In Defense of Dads
It all started with Pinterest, as so many things do.
The cute little e-cards, pithy sayings, snarky remarks…but I’ve noticed a trend. Guy-bashing, male-bashing, whatever. Jokes about the incomppetence of fathers. The uselessness of men in general.
I did a search: All men are dumb. And this is what I found, among pages and pages of others.
I did another search: Men are idiots. There are entire pin boards dedicated to this topic. Here’s one example:
But then I found this on the blog Raising Arrows:
I started noticing it several years ago. It seemed every child’s cartoon, every television show, every movie featured men who were downright stupid and fathers who were worthless to their families. The families of the sitcoms and popular movies were driven, not by strong father figures, but by moms who could juggle everything, including the occasional dumb male.
Because we don’t watch a lot of television and have been pretty choosy about the movies we watch and own, I had all but forgotten my disdain for the typical big screen family. That is, until my children, who had been watching clips of PBS kids cartoons online, mentioned the stupidity of a certain father on one of the shows. As I sat down to watch this show with the kids to see what they were talking about, I noticed that he wasn’t just ignorant, he was a buffoon. His only purpose on the show was act like a child and refer his son to his all-knowing mother.
What was this teaching our children? And worse yet, what was this teaching our young boys about the role of husbands, fathers, and men in general in today’s society?
Maybe I’m not the only one who sees that there is a problem here.
I’m raising men. I don’t want them to watch TV and see that fathers are useless and stupid. I don’t want them to think that there is no such thing as a nice, smart straight guy.
I want to raise men who are strong, who are confident, who are not afraid to stand up for themselves or those who need standing up for. I want them to see that strength lies in their integrity and humility. I want them to see these things as good, and manly, and esteemed. I want them to be admired for being a man, not ashamed.
If you saw one of these images on Facebook, or Instagram, or Pinterest and they weren’t about men but say, some other demographic group. Ethnic group. Gender – what if something like this were created about women? Would that be tolerated? Would you think that was ok?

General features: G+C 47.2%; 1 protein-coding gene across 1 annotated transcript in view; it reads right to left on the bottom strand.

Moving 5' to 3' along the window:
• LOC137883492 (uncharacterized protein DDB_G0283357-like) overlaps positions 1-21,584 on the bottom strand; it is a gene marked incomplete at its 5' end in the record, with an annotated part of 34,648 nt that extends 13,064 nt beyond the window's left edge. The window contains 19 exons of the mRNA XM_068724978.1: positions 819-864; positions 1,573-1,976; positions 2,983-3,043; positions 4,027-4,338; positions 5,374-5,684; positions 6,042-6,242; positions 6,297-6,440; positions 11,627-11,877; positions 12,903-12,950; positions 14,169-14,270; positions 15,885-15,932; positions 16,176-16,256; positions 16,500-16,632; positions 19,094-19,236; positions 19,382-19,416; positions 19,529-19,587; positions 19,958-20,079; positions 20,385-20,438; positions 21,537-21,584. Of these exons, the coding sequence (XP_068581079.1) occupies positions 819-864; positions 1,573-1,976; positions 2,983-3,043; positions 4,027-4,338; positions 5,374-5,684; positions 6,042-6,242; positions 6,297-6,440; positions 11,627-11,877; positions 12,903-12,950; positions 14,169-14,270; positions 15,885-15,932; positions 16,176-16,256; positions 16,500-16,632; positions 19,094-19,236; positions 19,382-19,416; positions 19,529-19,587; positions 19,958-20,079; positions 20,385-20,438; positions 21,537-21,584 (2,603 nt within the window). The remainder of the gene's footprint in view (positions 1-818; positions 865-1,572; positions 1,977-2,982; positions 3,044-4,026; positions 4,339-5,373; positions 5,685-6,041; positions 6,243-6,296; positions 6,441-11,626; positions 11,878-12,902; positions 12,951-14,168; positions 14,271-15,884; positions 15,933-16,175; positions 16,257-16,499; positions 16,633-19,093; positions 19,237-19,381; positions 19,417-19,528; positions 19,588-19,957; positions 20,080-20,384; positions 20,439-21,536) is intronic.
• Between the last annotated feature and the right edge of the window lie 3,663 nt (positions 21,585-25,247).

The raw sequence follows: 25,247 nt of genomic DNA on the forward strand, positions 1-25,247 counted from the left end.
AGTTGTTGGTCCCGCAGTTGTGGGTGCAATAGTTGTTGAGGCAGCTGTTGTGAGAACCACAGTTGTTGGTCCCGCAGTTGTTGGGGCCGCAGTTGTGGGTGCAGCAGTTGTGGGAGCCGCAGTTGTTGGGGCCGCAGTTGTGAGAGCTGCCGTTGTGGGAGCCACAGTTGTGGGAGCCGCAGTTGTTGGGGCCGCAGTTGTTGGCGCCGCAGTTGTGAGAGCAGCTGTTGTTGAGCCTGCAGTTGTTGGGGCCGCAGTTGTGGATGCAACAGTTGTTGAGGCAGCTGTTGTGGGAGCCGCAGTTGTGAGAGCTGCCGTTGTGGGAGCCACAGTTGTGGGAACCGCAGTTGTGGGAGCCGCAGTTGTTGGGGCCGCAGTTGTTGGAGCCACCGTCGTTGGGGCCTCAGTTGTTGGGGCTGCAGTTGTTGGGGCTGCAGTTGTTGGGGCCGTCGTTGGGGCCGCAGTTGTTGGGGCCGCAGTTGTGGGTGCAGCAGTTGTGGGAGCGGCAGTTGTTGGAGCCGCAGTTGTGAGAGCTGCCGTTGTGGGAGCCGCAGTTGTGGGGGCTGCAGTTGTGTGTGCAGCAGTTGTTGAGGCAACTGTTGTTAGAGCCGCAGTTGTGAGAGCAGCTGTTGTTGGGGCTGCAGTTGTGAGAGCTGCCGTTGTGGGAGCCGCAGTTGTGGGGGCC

Men are not moms. I don’t want my husband to be a mom. I want him to be a DAD. I like that he does the heavy lifting. I like that he’s better at stuff that I’m not so good at – like MATH, and COOKING! I like that we have equal but different roles in the home, and that his work is important and so is mine. I am not subjugated by his very size or strength, I am honored that he chooses to use it for good. Often, my good. The good of my children. The good of others.
Single moms, I salute you.
I couldn’t do this alone. You have a gigantic task, but you also have the ability to raise your sons different. Tell them stories of real heroes, and teach them that strength lies in humility, that integrity is invaluable, and that real men do cry. Teach your daughters what to look for in a real man – a man who loves God more than he’ll ever love her. A man who respects her mind and her talents, but who also wants to protect and nurture her.
First-time moms, I beg you: let him be a part of your world.
He doesn’t have breasts, he cannot feed your child, but he can do just about everything else. Let him. Even if he does it differently than you. Even if he does it wrong a few times. Let him be a father. You are over-protective now, but later you will moan that he never does anything to help you.
Make him feel useless and incompetent, and he’ll likely stop trying. You weren’t a baby expert when your first child was born, you had to figure stuff out for yourself, too. Let him do the same.
All mothers, all wives:
Let him toss your toddlers in the air, and play crazy games. Let him rough and tumble your daughters and let him hug and kiss your sons. Let him feed them Dad-food (like pancakes for dinner and pizza as often as possible.) They won’t die of undernourishment Let him do the things he’s good at, and you do the things you’re good at. Speak kindly of him in public. Honor him for his differences.
Let him be a man.
Not a mom.
Different. Not wrong.
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